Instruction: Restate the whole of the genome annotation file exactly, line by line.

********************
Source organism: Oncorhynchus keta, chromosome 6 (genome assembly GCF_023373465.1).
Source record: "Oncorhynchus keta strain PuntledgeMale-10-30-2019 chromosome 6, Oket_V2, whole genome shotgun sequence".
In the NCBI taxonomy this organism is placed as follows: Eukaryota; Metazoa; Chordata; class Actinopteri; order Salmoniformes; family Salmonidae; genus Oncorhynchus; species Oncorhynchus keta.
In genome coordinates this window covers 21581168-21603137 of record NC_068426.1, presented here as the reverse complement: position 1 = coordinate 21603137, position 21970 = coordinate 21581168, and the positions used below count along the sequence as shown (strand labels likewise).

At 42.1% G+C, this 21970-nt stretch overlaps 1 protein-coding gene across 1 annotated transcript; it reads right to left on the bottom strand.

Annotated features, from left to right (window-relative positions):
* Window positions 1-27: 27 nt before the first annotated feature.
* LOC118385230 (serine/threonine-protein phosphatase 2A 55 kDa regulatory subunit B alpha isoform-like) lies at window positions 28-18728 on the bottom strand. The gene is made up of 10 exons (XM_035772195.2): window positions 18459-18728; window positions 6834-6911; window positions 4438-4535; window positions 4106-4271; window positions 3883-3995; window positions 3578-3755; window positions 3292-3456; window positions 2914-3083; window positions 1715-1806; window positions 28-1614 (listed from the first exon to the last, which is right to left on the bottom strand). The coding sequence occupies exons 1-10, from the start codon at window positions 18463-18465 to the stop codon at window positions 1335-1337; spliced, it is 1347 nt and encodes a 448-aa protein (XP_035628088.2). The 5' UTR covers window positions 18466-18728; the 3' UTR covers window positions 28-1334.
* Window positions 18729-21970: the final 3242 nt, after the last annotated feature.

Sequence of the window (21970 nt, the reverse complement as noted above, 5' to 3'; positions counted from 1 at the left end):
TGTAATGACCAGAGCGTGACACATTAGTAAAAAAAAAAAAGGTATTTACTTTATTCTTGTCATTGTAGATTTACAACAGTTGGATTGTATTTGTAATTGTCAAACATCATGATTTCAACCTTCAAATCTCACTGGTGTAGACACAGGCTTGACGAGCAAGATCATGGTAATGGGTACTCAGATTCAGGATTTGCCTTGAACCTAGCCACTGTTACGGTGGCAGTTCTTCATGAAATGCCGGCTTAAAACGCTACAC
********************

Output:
Source organism: Oncorhynchus keta, chromosome 6 (genome assembly GCF_023373465.1).
Source record: "Oncorhynchus keta strain PuntledgeMale-10-30-2019 chromosome 6, Oket_V2, whole genome shotgun sequence".
In the NCBI taxonomy this organism is placed as follows: Eukaryota; Metazoa; Chordata; class Actinopteri; order Salmoniformes; family Salmonidae; genus Oncorhynchus; species Oncorhynchus keta.
In genome coordinates this window covers 21581168-21603137 of record NC_068426.1, presented here as the reverse complement: position 1 = coordinate 21603137, position 21970 = coordinate 21581168, and the positions used below count along the sequence as shown (strand labels likewise).

At 42.1% G+C, this 21970-nt stretch overlaps 1 protein-coding gene across 1 annotated transcript; it reads right to left on the bottom strand.

Annotated features, from left to right (window-relative positions):
* Window positions 1-27: 27 nt before the first annotated feature.
* LOC118385230 (serine/threonine-protein phosphatase 2A 55 kDa regulatory subunit B alpha isoform-like) lies at window positions 28-18728 on the bottom strand. The gene is made up of 10 exons (XM_035772195.2): window positions 18459-18728; window positions 6834-6911; window positions 4438-4535; window positions 4106-4271; window positions 3883-3995; window positions 3578-3755; window positions 3292-3456; window positions 2914-3083; window positions 1715-1806; window positions 28-1614 (listed from the first exon to the last, which is right to left on the bottom strand). The coding sequence occupies exons 1-10, from the start codon at window positions 18463-18465 to the stop codon at window positions 1335-1337; spliced, it is 1347 nt and encodes a 448-aa protein (XP_035628088.2). The 5' UTR covers window positions 18466-18728; the 3' UTR covers window positions 28-1334.
* Window positions 18729-21970: the final 3242 nt, after the last annotated feature.

Sequence of the window (21970 nt, the reverse complement as noted above, 5' to 3'; positions counted from 1 at the left end):
TGTAATGACCAGAGCGTGACACATTAGTAAAAAAAAAAAAGGTATTTACTTTATTCTTGTCATTGTAGATTTACAACAGTTGGATTGTATTTGTAATTGTCAAACATCATGATTTCAACCTTCAAATCTCACTGGTGTAGACACAGGCTTGACGAGCAAGATCATGGTAATGGGTACTCAGATTCAGGATTTGCCTTGAACCTAGCCACTGTTACGGTGGCAGTTCTTCATGAAATGCCGGCTTAAAACGCTACAC